4. Continue to move toward the other person.
Undeserved kindness has this way of prying open our eyes, of humbling both sides. “If your enemy is hungry, give him bread to eat, and if he is thirsty, give him water to drink, for you will heap burning coals on his head, and the Lord will reward you” (Proverbs 25:21-22).
How could you tangibly, generously show love right now? Maybe it’s making an effort to go to a family function where you build positive memories rather than belabor the conflict. Maybe it’s stopping by with a meal or special snack or sending a care package in the mail.
5. Stop being a peace-faker.
We can fake peace for our own comfort, to seem right, or because we’re indifferent enough to the relationship we don’t care to dive deeper into the opportunity that is family conflict. But God didn’t fake the severity of our conflict with Him. He chose to change us through it and increase our closeness.
Rather than truly overlooking and graciously forgiving, we harden and distance ourselves. Are we truly extending grace, or glossing over, stuffing deeper? (That’s a river in Egypt.) Don’t just clean the surface. Address the true interests, hurts, and questions beneath the presenting problem.
6. Have a “lion’s heart” and a “duck’s back.”
Be courageously kind in receiving criticism, letting it roll off. And bravely choose to be authentic rather than wearing a mask of passivity.
- For God’s power to return a blessing in the face of every insult (1 Peter 3:9).
- To speak truth in love (Ephesians 4:15).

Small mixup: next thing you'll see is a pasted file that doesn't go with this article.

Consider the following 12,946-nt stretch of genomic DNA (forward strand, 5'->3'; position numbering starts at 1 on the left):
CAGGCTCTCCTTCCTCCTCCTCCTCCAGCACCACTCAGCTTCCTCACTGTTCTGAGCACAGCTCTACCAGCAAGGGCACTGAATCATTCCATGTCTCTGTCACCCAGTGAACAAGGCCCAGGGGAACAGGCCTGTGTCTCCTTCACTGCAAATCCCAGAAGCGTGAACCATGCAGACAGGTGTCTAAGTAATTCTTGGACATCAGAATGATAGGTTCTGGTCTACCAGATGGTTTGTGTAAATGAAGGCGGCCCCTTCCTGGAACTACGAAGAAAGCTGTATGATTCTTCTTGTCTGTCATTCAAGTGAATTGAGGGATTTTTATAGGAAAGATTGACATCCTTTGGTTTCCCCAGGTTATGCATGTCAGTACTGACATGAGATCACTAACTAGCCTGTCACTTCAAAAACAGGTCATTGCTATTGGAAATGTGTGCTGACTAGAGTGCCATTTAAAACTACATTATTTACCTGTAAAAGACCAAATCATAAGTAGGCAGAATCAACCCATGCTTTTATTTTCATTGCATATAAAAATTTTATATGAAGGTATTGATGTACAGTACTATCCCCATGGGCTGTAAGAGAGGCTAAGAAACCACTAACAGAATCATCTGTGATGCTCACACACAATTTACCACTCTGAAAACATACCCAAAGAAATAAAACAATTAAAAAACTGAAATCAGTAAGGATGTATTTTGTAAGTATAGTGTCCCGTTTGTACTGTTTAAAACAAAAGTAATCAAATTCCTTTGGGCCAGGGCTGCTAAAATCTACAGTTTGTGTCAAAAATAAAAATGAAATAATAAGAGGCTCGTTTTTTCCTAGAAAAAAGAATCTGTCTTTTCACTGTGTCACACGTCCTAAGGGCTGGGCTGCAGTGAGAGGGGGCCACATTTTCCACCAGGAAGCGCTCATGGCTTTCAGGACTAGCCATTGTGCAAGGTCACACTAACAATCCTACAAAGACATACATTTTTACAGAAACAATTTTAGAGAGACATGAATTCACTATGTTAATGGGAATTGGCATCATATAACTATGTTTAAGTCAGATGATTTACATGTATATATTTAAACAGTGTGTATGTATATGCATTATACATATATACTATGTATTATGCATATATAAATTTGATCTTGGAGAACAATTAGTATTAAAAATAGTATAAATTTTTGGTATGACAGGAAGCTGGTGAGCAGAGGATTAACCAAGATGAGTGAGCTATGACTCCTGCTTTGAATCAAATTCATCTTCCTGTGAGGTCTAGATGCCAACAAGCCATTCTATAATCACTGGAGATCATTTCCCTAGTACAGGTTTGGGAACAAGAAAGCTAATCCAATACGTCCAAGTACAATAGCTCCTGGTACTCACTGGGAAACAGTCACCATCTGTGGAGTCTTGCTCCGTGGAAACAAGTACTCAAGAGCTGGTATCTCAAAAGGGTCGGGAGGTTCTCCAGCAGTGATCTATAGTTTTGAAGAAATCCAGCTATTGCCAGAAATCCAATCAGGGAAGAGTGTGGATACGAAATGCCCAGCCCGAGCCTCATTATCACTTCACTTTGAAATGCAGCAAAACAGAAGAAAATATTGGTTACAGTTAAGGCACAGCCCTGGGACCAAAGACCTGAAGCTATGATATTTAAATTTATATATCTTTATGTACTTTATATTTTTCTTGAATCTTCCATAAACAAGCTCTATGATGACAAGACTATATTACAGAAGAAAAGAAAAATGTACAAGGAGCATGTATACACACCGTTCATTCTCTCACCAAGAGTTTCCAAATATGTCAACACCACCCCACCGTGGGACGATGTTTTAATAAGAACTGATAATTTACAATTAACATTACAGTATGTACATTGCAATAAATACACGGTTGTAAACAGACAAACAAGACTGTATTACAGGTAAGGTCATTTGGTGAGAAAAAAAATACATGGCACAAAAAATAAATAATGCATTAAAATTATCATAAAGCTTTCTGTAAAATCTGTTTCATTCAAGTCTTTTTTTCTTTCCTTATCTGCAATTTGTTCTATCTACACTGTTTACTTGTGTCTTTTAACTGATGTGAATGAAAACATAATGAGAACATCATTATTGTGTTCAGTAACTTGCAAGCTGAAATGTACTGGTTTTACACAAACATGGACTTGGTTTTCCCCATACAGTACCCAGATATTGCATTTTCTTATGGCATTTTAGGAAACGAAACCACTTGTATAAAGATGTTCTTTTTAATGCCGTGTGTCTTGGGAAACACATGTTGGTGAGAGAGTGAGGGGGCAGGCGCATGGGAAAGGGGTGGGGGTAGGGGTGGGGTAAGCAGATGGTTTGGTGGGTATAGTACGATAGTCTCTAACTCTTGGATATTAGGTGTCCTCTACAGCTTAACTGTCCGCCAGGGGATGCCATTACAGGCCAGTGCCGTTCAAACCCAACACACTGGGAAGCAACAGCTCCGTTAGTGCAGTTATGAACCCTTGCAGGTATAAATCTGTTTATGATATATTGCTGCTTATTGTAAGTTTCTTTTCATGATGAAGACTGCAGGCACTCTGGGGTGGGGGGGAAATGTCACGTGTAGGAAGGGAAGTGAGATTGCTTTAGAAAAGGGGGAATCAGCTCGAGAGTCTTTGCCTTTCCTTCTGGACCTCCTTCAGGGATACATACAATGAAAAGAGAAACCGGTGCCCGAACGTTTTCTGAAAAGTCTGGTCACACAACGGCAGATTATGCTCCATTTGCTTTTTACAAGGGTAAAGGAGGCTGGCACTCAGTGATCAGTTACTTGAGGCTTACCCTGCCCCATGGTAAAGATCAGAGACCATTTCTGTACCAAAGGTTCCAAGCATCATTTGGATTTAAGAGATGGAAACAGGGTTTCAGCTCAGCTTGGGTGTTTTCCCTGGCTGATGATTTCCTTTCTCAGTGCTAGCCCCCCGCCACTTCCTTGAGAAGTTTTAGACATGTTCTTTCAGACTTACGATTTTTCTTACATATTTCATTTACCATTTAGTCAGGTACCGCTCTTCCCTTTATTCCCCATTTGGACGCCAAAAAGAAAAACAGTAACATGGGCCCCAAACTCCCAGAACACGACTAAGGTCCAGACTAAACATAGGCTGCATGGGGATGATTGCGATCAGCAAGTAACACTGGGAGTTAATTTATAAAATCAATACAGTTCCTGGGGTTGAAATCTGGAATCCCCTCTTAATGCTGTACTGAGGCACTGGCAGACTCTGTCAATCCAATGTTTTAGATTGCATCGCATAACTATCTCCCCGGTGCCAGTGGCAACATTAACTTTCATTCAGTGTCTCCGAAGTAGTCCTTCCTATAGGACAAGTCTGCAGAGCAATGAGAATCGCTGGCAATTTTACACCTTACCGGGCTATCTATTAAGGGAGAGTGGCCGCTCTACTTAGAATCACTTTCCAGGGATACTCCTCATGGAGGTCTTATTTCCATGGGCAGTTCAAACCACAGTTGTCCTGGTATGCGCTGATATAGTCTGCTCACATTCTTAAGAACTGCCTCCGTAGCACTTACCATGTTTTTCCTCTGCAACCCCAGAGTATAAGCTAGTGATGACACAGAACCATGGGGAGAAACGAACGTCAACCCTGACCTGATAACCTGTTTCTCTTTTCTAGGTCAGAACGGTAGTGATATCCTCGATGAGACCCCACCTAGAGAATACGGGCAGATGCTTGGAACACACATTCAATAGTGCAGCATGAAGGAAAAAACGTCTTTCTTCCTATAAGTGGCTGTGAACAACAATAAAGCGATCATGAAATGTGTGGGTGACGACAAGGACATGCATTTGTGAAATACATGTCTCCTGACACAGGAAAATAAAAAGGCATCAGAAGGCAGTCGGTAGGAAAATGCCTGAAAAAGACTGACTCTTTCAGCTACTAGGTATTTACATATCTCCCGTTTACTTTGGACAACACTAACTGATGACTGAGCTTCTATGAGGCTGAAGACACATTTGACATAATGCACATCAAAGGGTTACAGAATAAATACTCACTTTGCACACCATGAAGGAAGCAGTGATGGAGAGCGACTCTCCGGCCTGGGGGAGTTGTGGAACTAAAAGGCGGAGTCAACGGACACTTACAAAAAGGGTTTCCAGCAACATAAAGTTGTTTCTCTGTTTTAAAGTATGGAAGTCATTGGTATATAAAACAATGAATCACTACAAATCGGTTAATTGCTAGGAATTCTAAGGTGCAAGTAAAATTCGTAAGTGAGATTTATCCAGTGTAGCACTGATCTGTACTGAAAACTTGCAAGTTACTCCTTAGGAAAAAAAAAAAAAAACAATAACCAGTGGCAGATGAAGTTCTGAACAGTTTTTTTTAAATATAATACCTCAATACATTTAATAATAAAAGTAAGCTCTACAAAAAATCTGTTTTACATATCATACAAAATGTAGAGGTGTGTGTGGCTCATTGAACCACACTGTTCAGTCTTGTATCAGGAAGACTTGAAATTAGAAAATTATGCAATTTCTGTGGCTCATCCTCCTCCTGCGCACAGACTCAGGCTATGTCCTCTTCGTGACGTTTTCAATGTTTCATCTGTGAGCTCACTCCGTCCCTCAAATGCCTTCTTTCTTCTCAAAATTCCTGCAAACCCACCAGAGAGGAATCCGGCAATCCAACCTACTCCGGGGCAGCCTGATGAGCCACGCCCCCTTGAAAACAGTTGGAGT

- To be quick to listen, slow to speak, and slow to become angry (James 1:19).
- That you will only use words that build up, give grace, and are right for the occasion, employing the Holy Spirit’s kindness and gentleness (Galatians 5:22-23, Ephesians 4:29)—rather than shaming, gaining control, or punishing. “Being honest” can be a weak excuse for not “speaking the truth in love.”
What issues could stand between a family member and them experiencing Jesus?
In the “front yard” of your life, what sign about your politics or values would others need to step over to get to Him? Chances are, your family already intuits what would define your top priority.
Rather than focus on what you’re longing to receive from this person you love, ask God to give you both eyes that see, ears that hear. Ask, “Lord, what do you want to do here with these different values between us? How can I love people well and show them You?” Move forward as a giver rather than a taker.
And in your efforts for true peace and genuine love, move further into God’s heart toward both of you.
Copyright © 2022 Janel Breitenstein. All rights reserved.
Janel Breitenstein is an author, freelance writer, speaker, and frequent contributor for FamilyLife, including Passport2Identity®, Art of Parenting®, and regular articles. After five and a half years in East Africa, her family of six returned to Colorado, where they continue to work on behalf of the poor with Engineering Ministries International. Her book, Permanent Markers: Spiritual Life Skills for Work-in-Progress Families (Harvest House), released October 2021. You can find her—“The Awkward Mom”—having uncomfortable, important conversations at JanelBreitenstein.com, and on Instagram @janelbreit.